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Wednesday, September 9, 2020

Santa Barbara County reduces COVID-19 hospitalizations by almost half

Posted By on Wed, Sep 9, 2020 at 4:24 PM

Things are looking up for Santa Barbara County as COVID-19 hospitalization continues to trend downward.

At a Sept. 8 press conference, Public Health Director Dr. Van Do-Reynoso reported that 44 people are hospitalized due to the virus with 17 in the ICU. That’s nearly half the number of people hospitalized with coronavirus exactly one month ago, when 82 people were hospitalized and 27 were in the ICU.

click to enlarge HALVED HOSPITALIZATION The number of hospitalized COVID-19 patients in Santa Barbara County is about half of what it was a month ago, according to Santa Barbara County Public Health data. - GRAPH BY MALEA MARTIN
  • GRAPH BY MALEA MARTIN
  • HALVED HOSPITALIZATION The number of hospitalized COVID-19 patients in Santa Barbara County is about half of what it was a month ago, according to Santa Barbara County Public Health data.
Dr. Lynn Fitzgibbons, Cottage Health’s infectious disease specialist, was also at the Sept. 8 press conference. She said that the number of patients hospitalized is one of the most accurate metrics for analyzing the community’s condition during the pandemic.

“We really like to think that they’re not affected by things like how many people are getting tested,” Fitzgibbons said.

While a metric like percent positivity is largely dependent on how many people are getting tested, hospitalization is different in that people who are sick enough to be hospitalized probably will be, regardless of testing availability or how many people choose to get tested.

But, Fitzgibbons added, the downside of hospitalization metrics is that they lag behind the actual time that a person was infected. This means that the downward trend we see today may not reflect the actual number of people who will become infected today— especially after the holiday weekend.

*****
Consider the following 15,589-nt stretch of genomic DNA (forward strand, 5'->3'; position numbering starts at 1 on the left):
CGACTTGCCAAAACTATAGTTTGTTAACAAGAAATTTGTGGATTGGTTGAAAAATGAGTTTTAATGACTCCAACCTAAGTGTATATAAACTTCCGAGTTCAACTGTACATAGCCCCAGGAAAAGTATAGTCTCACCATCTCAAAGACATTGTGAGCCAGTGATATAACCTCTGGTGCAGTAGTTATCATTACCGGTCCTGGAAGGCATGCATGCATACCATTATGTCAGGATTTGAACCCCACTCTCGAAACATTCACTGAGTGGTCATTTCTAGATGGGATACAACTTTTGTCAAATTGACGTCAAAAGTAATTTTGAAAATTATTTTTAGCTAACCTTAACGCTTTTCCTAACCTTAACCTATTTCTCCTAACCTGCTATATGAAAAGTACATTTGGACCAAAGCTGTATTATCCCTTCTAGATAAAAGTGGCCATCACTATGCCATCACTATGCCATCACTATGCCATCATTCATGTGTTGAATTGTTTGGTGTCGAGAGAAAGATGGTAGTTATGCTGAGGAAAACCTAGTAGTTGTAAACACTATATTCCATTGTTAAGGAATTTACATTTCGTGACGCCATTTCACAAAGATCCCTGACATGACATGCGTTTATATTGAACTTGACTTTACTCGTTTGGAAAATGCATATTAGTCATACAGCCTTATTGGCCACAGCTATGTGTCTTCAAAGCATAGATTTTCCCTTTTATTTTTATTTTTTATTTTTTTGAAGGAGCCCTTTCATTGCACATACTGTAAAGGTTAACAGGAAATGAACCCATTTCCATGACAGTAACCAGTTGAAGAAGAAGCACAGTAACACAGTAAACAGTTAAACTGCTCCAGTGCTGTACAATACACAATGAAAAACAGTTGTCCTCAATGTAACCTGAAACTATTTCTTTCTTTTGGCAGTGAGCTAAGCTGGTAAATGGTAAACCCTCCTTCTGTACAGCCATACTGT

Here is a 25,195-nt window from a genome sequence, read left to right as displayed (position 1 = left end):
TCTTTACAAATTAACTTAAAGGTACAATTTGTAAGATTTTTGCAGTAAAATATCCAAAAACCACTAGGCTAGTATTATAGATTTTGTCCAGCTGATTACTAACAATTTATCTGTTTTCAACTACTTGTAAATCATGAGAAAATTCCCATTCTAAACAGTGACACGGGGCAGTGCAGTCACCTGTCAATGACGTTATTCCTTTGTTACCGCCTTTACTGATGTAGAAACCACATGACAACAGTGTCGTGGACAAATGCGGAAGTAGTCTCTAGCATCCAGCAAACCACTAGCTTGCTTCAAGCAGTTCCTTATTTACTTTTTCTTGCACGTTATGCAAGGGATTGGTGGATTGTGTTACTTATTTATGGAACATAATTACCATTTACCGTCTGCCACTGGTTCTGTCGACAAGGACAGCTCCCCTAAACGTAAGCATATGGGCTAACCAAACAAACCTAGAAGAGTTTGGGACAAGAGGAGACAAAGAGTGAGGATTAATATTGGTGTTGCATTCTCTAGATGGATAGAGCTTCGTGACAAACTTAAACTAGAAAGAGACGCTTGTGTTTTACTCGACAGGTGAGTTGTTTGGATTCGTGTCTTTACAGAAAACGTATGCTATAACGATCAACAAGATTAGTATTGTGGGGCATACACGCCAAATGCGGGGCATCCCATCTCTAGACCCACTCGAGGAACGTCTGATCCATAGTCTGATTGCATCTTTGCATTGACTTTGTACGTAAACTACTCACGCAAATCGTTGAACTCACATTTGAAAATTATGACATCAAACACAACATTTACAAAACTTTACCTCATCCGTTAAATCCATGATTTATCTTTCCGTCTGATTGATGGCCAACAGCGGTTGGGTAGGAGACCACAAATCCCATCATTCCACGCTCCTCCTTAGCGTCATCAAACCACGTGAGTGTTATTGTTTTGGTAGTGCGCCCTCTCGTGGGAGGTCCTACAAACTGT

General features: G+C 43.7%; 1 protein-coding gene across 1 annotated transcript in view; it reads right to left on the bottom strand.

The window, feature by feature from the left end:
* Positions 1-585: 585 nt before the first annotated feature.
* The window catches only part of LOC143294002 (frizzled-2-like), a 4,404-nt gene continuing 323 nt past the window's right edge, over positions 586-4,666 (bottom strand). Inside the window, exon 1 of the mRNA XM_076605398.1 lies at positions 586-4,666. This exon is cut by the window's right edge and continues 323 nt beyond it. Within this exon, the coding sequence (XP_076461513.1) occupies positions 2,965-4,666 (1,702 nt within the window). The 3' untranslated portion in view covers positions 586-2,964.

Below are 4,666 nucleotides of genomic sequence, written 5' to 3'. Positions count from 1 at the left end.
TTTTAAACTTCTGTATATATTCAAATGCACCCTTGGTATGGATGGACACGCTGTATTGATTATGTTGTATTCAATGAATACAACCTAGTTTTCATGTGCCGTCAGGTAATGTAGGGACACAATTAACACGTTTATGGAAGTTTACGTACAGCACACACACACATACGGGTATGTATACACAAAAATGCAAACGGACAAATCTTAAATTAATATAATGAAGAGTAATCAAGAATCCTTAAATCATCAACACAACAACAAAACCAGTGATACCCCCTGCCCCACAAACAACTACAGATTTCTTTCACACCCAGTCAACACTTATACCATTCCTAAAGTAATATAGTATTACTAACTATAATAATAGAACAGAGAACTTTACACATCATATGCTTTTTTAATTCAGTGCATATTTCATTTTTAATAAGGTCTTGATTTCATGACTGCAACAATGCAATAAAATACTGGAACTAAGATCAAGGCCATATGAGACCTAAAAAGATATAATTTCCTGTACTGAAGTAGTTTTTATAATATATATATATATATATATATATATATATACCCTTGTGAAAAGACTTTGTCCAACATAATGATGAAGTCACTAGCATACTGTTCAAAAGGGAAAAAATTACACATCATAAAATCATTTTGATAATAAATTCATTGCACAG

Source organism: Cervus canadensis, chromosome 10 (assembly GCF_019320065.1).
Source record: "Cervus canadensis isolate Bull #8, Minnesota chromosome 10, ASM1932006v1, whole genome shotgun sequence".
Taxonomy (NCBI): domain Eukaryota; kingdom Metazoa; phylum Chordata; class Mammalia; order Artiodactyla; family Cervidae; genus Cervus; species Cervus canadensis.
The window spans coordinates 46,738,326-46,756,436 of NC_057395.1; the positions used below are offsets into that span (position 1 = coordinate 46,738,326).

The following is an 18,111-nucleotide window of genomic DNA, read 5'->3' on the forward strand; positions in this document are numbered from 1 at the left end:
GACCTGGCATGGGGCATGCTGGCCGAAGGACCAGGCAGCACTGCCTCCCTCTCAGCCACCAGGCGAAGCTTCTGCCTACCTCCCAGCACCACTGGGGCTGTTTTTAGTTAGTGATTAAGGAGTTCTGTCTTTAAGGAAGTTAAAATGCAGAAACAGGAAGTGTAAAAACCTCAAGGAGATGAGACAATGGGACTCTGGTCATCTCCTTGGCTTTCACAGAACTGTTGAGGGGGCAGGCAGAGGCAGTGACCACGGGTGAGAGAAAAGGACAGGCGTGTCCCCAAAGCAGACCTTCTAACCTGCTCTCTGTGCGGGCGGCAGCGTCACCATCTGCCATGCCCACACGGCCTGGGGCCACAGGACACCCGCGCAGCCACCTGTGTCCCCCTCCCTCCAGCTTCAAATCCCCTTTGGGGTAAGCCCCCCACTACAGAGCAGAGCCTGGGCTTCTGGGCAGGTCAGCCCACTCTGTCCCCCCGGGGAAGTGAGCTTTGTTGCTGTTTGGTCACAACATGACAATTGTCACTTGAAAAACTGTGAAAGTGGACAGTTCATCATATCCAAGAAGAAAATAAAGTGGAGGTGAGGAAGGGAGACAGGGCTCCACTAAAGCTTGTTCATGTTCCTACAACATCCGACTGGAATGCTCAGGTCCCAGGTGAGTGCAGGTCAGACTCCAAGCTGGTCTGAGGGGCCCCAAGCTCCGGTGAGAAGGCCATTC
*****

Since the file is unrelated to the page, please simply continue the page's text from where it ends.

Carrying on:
“When I see numbers going down at Cottage and around our county, I’m thrilled to know that our community’s strong actions led to this downturn,” Fitzgibbons said. “But the actions that lead to my patient being discharged today, tomorrow, or perhaps Thursday—that case was a result of a transmission event that occurred perhaps two to four weeks ago. In the wake of an incredibly hot and difficult Labor Day, I’m hopeful that our community’s good practices held strong.”

And while hospitalization rates used to be one of the metrics that determined whether a county remained on the state’s watch list, the governor’s new Blueprint for a Safer Economy now only considers adjusted case rate and testing positivity.



That means that the county’s encouraging hospitalization trends won’t help much for moving into a lower risk tier in the state’s eyes. The county needs its positivity and case rates to trend in the same direction as its hospitalization rates.

The Blueprint for a Safer Economy delineates four color-coded tiers of community disease transmission. Right now, Santa Barbara County is in the purple, or “widespread,” tier, which is the highest risk tier that a county can be in. As a county’s COVID-19 numbers improve, it can move up into the red, orange, and yellow tiers, with yellow being the lowest risk of community transmission. As counties move through the tier system, more sectors are allowed to reopen, such as schools.

The county’s percent positivity rate is already in the red tier. This metric has to be between 5 and 8 percent, and was at 5.5 percent as of Sept. 8.

But the county’s adjusted case rate continues to hold it back. Do-Reynoso reported that the county was at 8.3 percent for this metric on Sept. 8. The county needs to be below 7 percent.

Furthermore, Do-Reynoso explained, the county’s overall tier color assignment is determined by the more restrictive tier. This means that even though the county’s positivity rate is doing well, if the adjusted case rate doesn’t fall below 7 percent, the county will remain in the highest risk tier.

As long as the county stays in the purple, schools can’t reopen, unless they receive a waiver. Once a county moves out of the purple tier (also called tier 1) for 14 consecutive days, then schools can reopen.

The state’s Blueprint for a Safer Economy web page explains that this is “similar to being off the County Data Monitoring List for at least 14 days.” The Blueprint is the replacement to the state’s monitoring list. ∆

—Malea Martin
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